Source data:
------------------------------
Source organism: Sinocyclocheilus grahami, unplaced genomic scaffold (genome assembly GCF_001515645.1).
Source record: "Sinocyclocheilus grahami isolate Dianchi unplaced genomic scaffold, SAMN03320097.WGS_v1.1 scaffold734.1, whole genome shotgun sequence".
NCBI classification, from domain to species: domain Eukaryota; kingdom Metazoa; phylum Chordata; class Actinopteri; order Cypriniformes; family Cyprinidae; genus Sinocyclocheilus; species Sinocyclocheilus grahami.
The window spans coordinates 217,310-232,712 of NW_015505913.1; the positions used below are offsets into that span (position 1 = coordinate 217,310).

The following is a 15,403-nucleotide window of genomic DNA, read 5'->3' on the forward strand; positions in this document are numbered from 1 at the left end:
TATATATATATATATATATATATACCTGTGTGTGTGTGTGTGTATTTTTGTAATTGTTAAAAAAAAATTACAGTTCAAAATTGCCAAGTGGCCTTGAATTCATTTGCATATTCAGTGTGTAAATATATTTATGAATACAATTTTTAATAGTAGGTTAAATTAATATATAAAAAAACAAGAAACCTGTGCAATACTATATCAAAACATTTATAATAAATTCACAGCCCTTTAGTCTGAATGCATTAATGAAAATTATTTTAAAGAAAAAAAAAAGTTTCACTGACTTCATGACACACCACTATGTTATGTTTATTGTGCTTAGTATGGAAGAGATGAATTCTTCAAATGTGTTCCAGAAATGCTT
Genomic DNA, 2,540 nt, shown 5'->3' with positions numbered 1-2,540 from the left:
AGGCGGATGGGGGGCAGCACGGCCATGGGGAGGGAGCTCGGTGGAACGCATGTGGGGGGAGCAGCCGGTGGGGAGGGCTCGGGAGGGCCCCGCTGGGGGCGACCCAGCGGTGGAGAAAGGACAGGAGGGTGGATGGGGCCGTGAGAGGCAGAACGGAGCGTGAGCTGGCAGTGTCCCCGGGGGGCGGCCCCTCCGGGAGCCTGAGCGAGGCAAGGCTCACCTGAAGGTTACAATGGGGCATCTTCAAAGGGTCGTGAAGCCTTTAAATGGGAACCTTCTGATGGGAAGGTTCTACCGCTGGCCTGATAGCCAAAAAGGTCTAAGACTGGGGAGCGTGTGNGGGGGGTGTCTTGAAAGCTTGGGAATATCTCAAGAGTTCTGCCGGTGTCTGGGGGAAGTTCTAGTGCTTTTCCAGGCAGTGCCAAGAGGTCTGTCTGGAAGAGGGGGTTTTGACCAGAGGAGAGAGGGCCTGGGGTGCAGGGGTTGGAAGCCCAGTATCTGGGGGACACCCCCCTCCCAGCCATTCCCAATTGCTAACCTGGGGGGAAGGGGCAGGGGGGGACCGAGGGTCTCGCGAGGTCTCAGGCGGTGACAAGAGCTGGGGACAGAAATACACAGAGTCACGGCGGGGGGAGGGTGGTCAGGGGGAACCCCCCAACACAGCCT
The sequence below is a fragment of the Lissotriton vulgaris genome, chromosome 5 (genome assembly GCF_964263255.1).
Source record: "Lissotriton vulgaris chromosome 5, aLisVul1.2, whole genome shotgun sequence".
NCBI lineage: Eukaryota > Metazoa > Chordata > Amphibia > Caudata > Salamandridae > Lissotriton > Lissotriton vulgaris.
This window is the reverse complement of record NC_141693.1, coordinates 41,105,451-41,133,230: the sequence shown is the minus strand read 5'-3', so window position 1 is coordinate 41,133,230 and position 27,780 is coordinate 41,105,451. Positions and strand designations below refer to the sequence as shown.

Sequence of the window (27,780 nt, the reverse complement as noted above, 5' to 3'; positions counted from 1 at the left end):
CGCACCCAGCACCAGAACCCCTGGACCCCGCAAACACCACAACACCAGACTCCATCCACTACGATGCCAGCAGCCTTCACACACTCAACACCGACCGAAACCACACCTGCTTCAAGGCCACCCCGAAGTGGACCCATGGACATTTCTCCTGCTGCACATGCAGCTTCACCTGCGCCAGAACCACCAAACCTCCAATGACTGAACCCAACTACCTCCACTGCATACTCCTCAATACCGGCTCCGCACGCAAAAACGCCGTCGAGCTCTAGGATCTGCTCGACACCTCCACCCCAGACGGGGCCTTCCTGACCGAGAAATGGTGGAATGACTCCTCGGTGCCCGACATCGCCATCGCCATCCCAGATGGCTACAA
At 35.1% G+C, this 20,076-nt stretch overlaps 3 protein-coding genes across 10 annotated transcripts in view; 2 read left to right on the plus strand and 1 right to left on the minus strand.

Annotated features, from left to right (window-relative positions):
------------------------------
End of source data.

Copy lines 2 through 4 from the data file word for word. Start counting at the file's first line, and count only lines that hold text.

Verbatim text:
Source record: "Sinocyclocheilus grahami isolate Dianchi unplaced genomic scaffold, SAMN03320097.WGS_v1.1 scaffold734.1, whole genome shotgun sequence".
NCBI classification, from domain to species: domain Eukaryota; kingdom Metazoa; phylum Chordata; class Actinopteri; order Cypriniformes; family Cyprinidae; genus Sinocyclocheilus; species Sinocyclocheilus grahami.
The window spans coordinates 217,310-232,712 of NW_015505913.1; the positions used below are offsets into that span (position 1 = coordinate 217,310).